I never met my maternal grandfather. He emigrated from Poland to New York City for a position with The Forward, a Yiddish newspaper. So when I saw that The Forward was offering a webinar on what our great grandparents ate for breakfast in Eastern Europe I signed right up.
Here are a few things I learned:
My ancestors’ breakfast was a simple meal. A typical breakfast was dark crusty bread with butter. One presenter suggested that spreading the butter to the very edges of the bread was a way for a parent to show love. Another common breakfast was a porridge made with millet or buckwheat groats.
And a favorite beverage in Eastern Europe was brown milk. Leaving boiled milk in an oven overnight causes a reaction between the milk’s protein and sugars. The result is a brownish liquid with a sweet caramel flavor. This process also kills bacteria and enzymes, which would be a plus when refrigeration is limited.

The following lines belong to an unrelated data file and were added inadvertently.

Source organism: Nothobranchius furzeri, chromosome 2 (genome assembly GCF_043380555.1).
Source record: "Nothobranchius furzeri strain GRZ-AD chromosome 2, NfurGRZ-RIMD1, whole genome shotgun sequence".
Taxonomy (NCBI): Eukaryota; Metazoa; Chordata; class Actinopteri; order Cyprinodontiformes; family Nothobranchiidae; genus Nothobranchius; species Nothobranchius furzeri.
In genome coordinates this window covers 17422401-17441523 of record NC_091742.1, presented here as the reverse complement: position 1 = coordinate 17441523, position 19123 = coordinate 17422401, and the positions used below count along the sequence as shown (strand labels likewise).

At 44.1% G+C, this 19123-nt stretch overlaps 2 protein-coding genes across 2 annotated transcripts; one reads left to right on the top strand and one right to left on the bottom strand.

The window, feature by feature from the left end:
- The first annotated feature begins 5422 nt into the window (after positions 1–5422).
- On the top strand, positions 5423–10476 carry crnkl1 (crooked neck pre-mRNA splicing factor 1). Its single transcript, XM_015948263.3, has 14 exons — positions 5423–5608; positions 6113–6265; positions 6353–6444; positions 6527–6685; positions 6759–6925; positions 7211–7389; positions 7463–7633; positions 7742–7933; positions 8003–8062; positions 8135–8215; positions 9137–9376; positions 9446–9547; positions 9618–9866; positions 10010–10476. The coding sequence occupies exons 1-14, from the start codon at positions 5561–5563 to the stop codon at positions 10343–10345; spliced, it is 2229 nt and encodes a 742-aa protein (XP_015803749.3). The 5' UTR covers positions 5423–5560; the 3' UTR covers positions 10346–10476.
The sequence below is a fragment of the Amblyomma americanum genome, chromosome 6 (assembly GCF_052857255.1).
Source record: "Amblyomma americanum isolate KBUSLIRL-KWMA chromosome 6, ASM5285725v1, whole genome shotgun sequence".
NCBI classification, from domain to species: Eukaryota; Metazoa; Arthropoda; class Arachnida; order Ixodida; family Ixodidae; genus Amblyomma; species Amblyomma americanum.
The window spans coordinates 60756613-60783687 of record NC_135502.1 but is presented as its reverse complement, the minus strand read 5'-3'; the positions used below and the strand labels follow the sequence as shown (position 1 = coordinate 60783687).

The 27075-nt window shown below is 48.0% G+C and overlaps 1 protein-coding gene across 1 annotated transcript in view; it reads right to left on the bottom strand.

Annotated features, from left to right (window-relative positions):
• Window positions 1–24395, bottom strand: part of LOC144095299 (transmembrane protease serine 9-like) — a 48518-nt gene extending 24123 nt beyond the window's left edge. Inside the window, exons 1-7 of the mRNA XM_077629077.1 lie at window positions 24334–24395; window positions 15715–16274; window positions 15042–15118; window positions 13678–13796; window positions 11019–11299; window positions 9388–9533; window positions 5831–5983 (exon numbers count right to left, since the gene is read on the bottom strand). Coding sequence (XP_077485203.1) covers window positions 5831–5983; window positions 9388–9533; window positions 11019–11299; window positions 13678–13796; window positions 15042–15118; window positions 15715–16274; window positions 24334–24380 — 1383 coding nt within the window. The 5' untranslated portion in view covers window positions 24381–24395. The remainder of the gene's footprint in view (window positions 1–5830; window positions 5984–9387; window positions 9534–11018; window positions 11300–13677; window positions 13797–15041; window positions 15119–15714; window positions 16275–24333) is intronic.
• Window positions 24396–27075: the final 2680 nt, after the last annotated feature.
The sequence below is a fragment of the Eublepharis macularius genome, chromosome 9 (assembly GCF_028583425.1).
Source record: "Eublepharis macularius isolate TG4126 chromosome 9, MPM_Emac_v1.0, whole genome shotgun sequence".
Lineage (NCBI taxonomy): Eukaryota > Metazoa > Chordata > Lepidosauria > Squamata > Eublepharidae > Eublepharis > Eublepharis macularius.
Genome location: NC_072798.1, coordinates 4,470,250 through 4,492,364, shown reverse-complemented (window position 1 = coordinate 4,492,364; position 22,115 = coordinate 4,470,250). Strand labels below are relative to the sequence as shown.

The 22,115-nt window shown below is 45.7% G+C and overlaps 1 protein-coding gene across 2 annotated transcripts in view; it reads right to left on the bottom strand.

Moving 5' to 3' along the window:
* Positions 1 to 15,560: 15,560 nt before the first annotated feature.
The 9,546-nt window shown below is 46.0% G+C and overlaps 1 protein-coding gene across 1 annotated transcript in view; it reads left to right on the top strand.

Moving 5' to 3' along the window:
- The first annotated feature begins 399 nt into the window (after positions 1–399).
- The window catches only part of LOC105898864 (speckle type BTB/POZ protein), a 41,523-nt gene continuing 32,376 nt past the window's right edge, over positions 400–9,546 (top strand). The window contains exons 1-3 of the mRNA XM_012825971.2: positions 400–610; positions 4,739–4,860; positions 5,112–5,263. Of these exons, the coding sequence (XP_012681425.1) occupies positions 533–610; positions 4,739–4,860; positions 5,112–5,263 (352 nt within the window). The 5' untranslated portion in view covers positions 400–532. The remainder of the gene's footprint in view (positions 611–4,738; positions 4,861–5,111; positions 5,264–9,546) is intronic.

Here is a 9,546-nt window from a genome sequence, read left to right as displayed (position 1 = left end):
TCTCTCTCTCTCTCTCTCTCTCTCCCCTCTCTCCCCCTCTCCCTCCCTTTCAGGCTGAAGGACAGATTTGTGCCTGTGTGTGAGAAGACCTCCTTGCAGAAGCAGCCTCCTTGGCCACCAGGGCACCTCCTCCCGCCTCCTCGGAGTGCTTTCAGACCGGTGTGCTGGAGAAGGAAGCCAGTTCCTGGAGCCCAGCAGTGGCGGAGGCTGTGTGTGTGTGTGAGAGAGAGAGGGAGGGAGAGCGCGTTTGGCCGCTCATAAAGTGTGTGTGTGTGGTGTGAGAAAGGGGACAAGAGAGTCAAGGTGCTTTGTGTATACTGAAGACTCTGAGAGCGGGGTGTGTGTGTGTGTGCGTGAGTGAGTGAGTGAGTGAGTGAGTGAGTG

My ancestors drank a lot of tea. It was common to hold a sugar cube between the front teeth so the tea would be sweetened passing through the sugar. That seems like a lot more trouble than stirring a teaspoon into the cup.
Breakfast is the first meal of the day, not a specific food. That said, the most common breakfast foods are eggs, cereal, toast, oatmeal, bacon, sausage, fruit and yogurt. Nutritious dinner leftovers are also a good choice.
Breakfast is the opportunity to refuel the body after a night of sleep. I always suggest a meal with a mix of nutrients — protein, complex carbohydrates and healthy fats. Dark crusty bread, butter and brown milk fits that description. A study of 30,000 adults, published in 2021, showed that people who skipped breakfast often fell short on their intake of folate, calcium, iron, vitamin A and B vitamins.
Steer clear of the empty calories for your first meal of the day. I’m talking to you, donuts!
Sheah Rarback MS, RDN is a registered dietitian nutritionist in private practice in Miami. firstname.lastname@example.org